Long Islanders are good at arguing. Whether it is over the Islanders versus the Rangers, or pizza versus sushi, we are not shy in giving our opinions. But what about with those we love, the people – usually our partners – with whom we are closest with, and live with every day?
Do we know how to argue in a constructive way with our closest people? Think back to that last big argument you had with a loved one or partner. How did it end? Was it resolved? Did both of you feel that some closure had been had and come out smiling?
When Arguments Cross Over
Sometimes we are not really arguing about the issue at hand. An argument was heard between a girlfriend and boyfriend about her habit of stealing his French fries. From there it led to a slightly more heated discussion of the disproportionate way that things were paid for in the relationship. I can assure you – that argument was not about the French fries!
And we all do this. We have a sort of meta-argument that will surface from time to time within the context of something else:
- Perhaps one partner feels resentful that they are responsible for more of the tasks at home.
- Perhaps the other feels the burden of having to earn more.
- Perhaps both suffer from the perceived lack of support and encouragement of the other.
But that’s probably not how we have phrased our feelings. Instead, we probably lashed out, or even kept it all bottled inside, seething with unnamed feelings.
How Do We Know If We Are Arguing Correctly?
Here are some ways to tell:
- How long was your argument? If it’s over about twenty minutes, it probably isn’t the French Fries!
- Were words like “always” or “never” used? For instance, “you never pay for our meals!” That’s a clear indicator that something else is at play, some built-up anger that has not been resolved.
- Either person brings up something that happened months or weeks ago.
- Are you catastrophizing and making a small issue into a much larger one, as in “You didn’t pay for this meal. You don’t put as much energy into this relationship as I do.”
- Are you mind reading? Do you subscribe motives and thoughts to the other person’s actions without giving them a chance to tell you how they are thinking? “You didn’t pay for this. That means you don’t really love me.”
If any of these sound familiar, don’t worry.
Healthy, Constructive Arguing Can Be Learned!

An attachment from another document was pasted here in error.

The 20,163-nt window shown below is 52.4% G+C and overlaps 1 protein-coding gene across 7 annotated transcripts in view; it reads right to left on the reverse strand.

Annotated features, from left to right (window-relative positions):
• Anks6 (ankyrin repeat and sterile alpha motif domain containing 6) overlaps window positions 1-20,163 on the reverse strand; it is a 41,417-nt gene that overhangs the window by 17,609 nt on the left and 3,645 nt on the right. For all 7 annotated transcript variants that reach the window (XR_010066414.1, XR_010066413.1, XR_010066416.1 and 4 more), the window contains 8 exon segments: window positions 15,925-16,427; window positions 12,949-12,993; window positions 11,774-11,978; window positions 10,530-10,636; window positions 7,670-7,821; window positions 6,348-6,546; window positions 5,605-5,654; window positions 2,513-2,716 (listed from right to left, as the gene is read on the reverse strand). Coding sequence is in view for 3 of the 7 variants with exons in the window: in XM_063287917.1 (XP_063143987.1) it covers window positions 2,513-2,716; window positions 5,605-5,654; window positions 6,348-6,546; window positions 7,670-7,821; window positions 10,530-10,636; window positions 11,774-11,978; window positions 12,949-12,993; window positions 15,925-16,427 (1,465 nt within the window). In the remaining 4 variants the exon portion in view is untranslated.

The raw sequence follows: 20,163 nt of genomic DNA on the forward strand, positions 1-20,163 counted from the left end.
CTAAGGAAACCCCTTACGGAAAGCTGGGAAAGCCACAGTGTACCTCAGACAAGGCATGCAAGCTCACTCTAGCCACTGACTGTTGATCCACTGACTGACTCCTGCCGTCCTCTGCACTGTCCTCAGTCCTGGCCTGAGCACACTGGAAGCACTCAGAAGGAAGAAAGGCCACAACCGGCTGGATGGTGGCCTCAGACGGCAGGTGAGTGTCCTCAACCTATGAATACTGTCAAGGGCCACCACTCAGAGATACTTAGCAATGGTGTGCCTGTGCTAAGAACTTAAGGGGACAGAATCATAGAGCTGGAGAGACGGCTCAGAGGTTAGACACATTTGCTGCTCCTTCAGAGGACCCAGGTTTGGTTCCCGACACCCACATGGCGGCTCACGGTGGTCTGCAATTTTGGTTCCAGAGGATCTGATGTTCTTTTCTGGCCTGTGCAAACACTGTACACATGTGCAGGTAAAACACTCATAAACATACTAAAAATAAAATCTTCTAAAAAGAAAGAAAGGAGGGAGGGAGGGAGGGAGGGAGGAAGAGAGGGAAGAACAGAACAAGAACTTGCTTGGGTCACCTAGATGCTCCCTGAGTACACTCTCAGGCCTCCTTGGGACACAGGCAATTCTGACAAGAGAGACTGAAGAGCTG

How? Start with something easy, a technique you may even have heard of. “I-messages” are a way to phrase your feelings that make sure that the blame is not placed on the other person when speaking.
- “I am hurt when you come home late. I feel as if you have not understood my need to go to a yoga class after a long day with the children, and it makes me feel angry and resentful.”
What’s important in the response is another technique from therapy, and that is reframing what the other person has said (this works great anywhere, especially in stressful work situations!).
For instance, in this example, the partner could respond with:
- “I understand that you are feeling resentful and angry when I come home late, that you feel like I have not taken your needs seriously. Does that encompass your thoughts, and is there anything I have forgotten?”
How much more pleasant is that example than the one that could have happened in the same scenario? A lot less of the angry glances and annoyed tones, for sure!
Of course, it’s best if both parties understand that the way that you argue is much more important than what is argued about, and that both of you are willing to learn some new ways to gain a healthier relationship.
Many couples find that it’s hard to start this learning process on their own, and they need a little help and coaching. At Nassau Guidance and Counseling, we counsel couples, families, and anyone who argues (cough – everyone!) on these constructive techniques.
With the help of a compassionate and trusted therapist, it becomes easier and easier to both assert yourself while still being respectful and loving towards your loved ones in an argument.
And isn’t that what we all want?